Hoi An was magical! I had high hopes for both our seaside resort and the nearby historic town of Hoi An, which we were to see during the monthly lantern celebration of the full moon. We were definitely not disappointed.
First though we took a 14 hour overnight train to Danang. We had a 4 person second class private compartment which was not terribly uncomfortable with a sheet, pillow and duvet per person. Unlike European trains the bunks don't fold up, so during daytime hours we still lounged in them. The worst part was that the windows were so grimy that it was hard to enjoy the fabulous view. My only clear pictures were taken out the bathroom window (standing over the toilet and holding my breath.)
View through dirty window
While driving half an hour south from the train station in Danang to our (slightly faded) resort our driver pointed out the old American military base. It turns out it was where my father was stationed during the war, missing my birth back home in Arkansas.
During our week in Hoi An we spent too much for a 2 story one bedroom on the beach in what was supposedly a 4 star resort. Our suite had three really hard beds but gorgeous bathrooms. The best part was it really was right on the beach and included our own private little backyard complete with private pool. One day when I was sitting on a sun lounger, a 3 foot snake slithered into our pool, across it and disappeared on the other side. We were lucky to get rare good weather for winter and so enjoyed several days at the big pool as well. All in all a good choice for a special week.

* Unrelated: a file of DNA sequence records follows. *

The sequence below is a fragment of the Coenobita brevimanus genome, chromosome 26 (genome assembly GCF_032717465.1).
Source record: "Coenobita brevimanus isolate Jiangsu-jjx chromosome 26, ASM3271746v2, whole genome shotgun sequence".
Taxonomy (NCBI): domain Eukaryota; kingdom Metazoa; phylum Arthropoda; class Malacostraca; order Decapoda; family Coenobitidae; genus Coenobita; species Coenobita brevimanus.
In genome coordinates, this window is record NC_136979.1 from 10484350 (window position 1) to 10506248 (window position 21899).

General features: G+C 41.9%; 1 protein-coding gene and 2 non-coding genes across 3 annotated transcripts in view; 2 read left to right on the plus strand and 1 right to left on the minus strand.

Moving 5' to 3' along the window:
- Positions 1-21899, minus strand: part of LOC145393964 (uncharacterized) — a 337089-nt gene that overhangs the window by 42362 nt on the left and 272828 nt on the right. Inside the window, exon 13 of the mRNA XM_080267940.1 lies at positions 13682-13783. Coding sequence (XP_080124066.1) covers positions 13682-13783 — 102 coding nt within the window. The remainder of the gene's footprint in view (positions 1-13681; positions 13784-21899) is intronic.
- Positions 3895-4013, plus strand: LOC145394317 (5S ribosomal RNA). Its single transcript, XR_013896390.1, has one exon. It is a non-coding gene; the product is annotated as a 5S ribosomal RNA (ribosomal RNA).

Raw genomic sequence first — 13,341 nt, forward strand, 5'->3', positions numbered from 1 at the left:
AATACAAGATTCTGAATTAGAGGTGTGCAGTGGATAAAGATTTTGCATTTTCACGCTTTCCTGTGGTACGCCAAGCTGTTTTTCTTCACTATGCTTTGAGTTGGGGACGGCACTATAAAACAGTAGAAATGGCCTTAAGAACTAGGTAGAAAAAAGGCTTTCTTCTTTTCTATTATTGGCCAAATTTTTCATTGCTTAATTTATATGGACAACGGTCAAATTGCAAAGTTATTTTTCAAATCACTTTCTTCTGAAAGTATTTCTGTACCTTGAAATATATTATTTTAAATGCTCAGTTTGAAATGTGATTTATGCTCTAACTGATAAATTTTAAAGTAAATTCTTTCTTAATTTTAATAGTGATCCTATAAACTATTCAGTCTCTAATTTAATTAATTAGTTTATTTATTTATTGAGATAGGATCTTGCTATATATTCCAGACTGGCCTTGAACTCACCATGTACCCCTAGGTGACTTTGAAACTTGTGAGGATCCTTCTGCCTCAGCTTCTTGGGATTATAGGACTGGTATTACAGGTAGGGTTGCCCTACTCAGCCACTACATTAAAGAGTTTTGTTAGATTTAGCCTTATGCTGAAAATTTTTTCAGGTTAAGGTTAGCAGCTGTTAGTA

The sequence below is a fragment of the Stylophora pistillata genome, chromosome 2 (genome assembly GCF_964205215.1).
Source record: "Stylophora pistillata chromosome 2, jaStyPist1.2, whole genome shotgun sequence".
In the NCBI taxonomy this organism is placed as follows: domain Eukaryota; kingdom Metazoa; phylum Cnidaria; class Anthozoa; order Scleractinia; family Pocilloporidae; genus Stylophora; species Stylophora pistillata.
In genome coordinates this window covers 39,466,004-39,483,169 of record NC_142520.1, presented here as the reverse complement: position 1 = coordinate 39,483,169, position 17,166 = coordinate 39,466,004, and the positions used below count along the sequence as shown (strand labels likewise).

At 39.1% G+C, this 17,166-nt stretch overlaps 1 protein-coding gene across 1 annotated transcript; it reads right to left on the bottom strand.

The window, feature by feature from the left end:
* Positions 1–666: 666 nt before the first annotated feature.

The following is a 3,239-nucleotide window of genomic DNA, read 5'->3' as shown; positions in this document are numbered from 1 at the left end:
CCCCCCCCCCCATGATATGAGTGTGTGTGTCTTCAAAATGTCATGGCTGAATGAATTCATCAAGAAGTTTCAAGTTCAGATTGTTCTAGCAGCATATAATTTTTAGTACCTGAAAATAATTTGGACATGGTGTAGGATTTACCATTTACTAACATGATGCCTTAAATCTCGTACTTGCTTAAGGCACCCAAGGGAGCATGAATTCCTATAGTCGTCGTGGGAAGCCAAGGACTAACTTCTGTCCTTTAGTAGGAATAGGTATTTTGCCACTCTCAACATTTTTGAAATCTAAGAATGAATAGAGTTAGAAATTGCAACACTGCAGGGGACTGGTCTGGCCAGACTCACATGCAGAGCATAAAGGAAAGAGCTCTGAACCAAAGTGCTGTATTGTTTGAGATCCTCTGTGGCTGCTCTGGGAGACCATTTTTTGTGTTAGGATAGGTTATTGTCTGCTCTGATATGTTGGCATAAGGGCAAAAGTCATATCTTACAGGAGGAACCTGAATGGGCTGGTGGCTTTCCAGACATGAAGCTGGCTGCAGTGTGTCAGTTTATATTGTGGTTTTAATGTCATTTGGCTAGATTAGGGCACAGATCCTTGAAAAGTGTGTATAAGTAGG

Our first night we in town happened to be the lunar celebration. We all thought it qualified as one of the best experiences of our entire trip. Everywhere there were colorful lanterns, and the streets were packed full of Vietnamese celebrating and going about acts of worship, like burning flowers and fruit and incense, and setting paper lanterns lit by candles into the river. It was fabulously festive and beautiful and felt very authentic; we saw few other western faces. We bought and set our own candles to float but worried as we did so about the environmental consequences. We also took a boat ride up and down the river floating along with the lanterns, lying down when we passed under the people packed bridge. It was a very special night and an amazing introduction to Hoi An. Sadly I failed to capture the magic in my pictures.
The other thing the area is famous for is inexpensive custom tailored clothing. We decided to break our no purchases rule and let Peyton design her own dress and ordered up a suit and shirt for Wilder. Because we read lots of horror stories about clothes that turned out poorly, we opted for the biggest most reputable shops in town; so the clothing didn't turn out to be all that cheap ($150 for suit and $80 for the dress.) Still the process was fun and after multiple fittings we were happy with the results. Not so certain though how they will survive 3 months in backpacks.
At first fitting - Peyton isn't so sure . . .
Wilder was very happy with the shirt he designed.
and here is his suit
One morning Mark and Wilder went on a tasting tour of Hoi An where they got to eat four hours of street food. They loved this outing, especially Wilder. We teased him because he has always been a strictly hot dogs and pizza kind of guy, but is now definitely a big Vietnemese food aficionado. He even bought a bottle of chili sauce he is determined to make it home with.
In general we really enjoyed the food in Hoi An. There wasn't a fast food restaurant anywhere to be found and most everything we ate was tasty. The architecture was also lovely, with preserved old buildings everywhere you looked. The town is just all around charming.
Now we have to leave our lovely resort and fascinating Hoi An. Tonight we board yet another 14 some odd hour overnight train, this time to Hanoi where we will stay a couple of days before taking our "Junk" cruise on Halong Bay.
PS for those that don't know, Vietnam blocks face book. So we aren't ignoring you - just can't get on!